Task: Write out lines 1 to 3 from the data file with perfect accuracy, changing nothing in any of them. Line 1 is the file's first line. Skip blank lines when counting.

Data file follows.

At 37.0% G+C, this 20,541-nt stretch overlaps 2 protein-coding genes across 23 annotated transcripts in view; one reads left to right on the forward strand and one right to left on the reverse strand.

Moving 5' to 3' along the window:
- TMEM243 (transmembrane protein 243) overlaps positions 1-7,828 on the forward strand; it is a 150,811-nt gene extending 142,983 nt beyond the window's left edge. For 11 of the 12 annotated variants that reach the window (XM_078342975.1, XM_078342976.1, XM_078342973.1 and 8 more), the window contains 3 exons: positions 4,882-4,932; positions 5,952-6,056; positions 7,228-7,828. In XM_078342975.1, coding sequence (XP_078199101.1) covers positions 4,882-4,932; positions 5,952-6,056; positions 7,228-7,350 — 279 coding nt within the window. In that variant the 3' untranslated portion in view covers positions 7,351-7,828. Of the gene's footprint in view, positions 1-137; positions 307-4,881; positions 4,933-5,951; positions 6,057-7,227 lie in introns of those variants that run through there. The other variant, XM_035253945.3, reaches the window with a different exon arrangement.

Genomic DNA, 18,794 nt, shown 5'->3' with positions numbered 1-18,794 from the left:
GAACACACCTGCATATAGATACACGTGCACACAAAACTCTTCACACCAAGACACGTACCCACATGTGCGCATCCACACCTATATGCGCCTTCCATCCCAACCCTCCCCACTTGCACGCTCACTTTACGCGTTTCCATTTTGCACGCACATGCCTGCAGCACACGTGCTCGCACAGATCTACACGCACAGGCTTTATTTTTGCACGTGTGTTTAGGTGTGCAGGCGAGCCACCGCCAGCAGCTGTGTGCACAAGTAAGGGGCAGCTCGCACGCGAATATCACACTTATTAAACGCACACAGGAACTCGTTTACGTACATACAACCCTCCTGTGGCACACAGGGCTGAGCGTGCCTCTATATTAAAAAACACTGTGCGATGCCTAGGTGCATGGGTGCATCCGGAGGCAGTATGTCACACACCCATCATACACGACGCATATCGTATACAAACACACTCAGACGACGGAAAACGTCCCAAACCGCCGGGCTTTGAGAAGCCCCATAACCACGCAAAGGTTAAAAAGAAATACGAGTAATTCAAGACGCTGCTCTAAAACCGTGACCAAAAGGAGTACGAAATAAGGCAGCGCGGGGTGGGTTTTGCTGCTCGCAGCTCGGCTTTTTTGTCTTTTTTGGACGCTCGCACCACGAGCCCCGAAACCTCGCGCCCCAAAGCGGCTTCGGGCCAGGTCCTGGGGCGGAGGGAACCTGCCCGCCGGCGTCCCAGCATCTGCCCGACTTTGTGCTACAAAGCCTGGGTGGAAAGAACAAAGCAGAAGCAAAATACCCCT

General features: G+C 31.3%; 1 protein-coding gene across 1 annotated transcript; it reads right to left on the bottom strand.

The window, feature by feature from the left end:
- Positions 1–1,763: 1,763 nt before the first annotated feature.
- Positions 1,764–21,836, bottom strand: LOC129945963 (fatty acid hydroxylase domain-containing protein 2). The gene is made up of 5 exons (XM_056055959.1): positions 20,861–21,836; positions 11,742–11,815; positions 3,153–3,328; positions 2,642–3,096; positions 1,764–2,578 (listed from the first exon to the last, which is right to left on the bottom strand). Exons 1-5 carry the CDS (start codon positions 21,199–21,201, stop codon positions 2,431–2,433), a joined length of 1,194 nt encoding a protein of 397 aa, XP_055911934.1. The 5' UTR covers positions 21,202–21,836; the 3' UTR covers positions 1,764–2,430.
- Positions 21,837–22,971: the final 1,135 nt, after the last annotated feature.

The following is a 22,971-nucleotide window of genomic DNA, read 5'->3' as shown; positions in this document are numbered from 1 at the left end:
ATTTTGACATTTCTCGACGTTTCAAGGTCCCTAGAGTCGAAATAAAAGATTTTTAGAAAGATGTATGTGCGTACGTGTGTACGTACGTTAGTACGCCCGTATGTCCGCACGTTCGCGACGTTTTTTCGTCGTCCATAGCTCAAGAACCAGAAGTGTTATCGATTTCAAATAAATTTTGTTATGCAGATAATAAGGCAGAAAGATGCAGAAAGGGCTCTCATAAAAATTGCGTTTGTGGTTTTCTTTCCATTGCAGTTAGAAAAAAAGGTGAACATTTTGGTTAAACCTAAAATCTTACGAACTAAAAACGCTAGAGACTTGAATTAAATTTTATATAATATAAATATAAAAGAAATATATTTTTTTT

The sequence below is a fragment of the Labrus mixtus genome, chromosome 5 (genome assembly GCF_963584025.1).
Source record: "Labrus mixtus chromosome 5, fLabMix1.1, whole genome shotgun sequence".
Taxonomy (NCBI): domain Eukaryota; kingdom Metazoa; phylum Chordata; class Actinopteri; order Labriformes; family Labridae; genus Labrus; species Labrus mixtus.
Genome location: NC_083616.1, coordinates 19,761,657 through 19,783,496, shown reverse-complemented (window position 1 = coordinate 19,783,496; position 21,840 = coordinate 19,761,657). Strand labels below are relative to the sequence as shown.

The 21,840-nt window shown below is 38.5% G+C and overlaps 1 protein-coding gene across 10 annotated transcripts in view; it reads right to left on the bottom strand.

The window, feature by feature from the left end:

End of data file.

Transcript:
At 37.0% G+C, this 20,541-nt stretch overlaps 2 protein-coding genes across 23 annotated transcripts in view; one reads left to right on the forward strand and one right to left on the reverse strand.

Moving 5' to 3' along the window:
- TMEM243 (transmembrane protein 243) overlaps positions 1-7,828 on the forward strand; it is a 150,811-nt gene extending 142,983 nt beyond the window's left edge. For 11 of the 12 annotated variants that reach the window (XM_078342975.1, XM_078342976.1, XM_078342973.1 and 8 more), the window contains 3 exons: positions 4,882-4,932; positions 5,952-6,056; positions 7,228-7,828. In XM_078342975.1, coding sequence (XP_078199101.1) covers positions 4,882-4,932; positions 5,952-6,056; positions 7,228-7,350 — 279 coding nt within the window. In that variant the 3' untranslated portion in view covers positions 7,351-7,828. Of the gene's footprint in view, positions 1-137; positions 307-4,881; positions 4,933-5,951; positions 6,057-7,227 lie in introns of those variants that run through there. The other variant, XM_035253945.3, reaches the window with a different exon arrangement.